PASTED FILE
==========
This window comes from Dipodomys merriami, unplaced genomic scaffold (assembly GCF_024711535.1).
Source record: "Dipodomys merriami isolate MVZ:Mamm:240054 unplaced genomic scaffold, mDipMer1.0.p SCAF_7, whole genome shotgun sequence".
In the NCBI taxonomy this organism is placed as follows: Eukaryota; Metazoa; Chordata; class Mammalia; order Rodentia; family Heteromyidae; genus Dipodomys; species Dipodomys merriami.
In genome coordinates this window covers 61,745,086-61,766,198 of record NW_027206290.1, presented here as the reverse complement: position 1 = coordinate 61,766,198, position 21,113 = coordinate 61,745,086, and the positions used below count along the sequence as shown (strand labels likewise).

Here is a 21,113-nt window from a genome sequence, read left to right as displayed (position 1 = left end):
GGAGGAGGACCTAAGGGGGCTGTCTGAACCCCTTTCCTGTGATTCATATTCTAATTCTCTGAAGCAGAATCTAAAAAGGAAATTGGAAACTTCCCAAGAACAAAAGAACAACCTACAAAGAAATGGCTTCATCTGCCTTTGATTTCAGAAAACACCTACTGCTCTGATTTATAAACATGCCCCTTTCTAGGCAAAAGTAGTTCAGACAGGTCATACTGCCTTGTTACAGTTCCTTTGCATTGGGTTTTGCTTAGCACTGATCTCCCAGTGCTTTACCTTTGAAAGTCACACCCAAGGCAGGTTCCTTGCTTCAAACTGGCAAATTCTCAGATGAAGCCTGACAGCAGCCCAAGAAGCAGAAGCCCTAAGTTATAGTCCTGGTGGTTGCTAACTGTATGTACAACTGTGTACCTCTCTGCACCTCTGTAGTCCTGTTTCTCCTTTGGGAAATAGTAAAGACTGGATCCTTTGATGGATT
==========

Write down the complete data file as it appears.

This window comes from Dipodomys merriami, unplaced genomic scaffold (assembly GCF_024711535.1).
Source record: "Dipodomys merriami isolate MVZ:Mamm:240054 unplaced genomic scaffold, mDipMer1.0.p SCAF_7, whole genome shotgun sequence".
In the NCBI taxonomy this organism is placed as follows: Eukaryota; Metazoa; Chordata; class Mammalia; order Rodentia; family Heteromyidae; genus Dipodomys; species Dipodomys merriami.
In genome coordinates this window covers 61,745,086-61,766,198 of record NW_027206290.1, presented here as the reverse complement: position 1 = coordinate 61,766,198, position 21,113 = coordinate 61,745,086, and the positions used below count along the sequence as shown (strand labels likewise).

Here is a 21,113-nt window from a genome sequence, read left to right as displayed (position 1 = left end):
GGAGGAGGACCTAAGGGGGCTGTCTGAACCCCTTTCCTGTGATTCATATTCTAATTCTCTGAAGCAGAATCTAAAAAGGAAATTGGAAACTTCCCAAGAACAAAAGAACAACCTACAAAGAAATGGCTTCATCTGCCTTTGATTTCAGAAAACACCTACTGCTCTGATTTATAAACATGCCCCTTTCTAGGCAAAAGTAGTTCAGACAGGTCATACTGCCTTGTTACAGTTCCTTTGCATTGGGTTTTGCTTAGCACTGATCTCCCAGTGCTTTACCTTTGAAAGTCACACCCAAGGCAGGTTCCTTGCTTCAAACTGGCAAATTCTCAGATGAAGCCTGACAGCAGCCCAAGAAGCAGAAGCCCTAAGTTATAGTCCTGGTGGTTGCTAACTGTATGTACAACTGTGTACCTCTCTGCACCTCTGTAGTCCTGTTTCTCCTTTGGGAAATAGTAAAGACTGGATCCTTTGATGGATT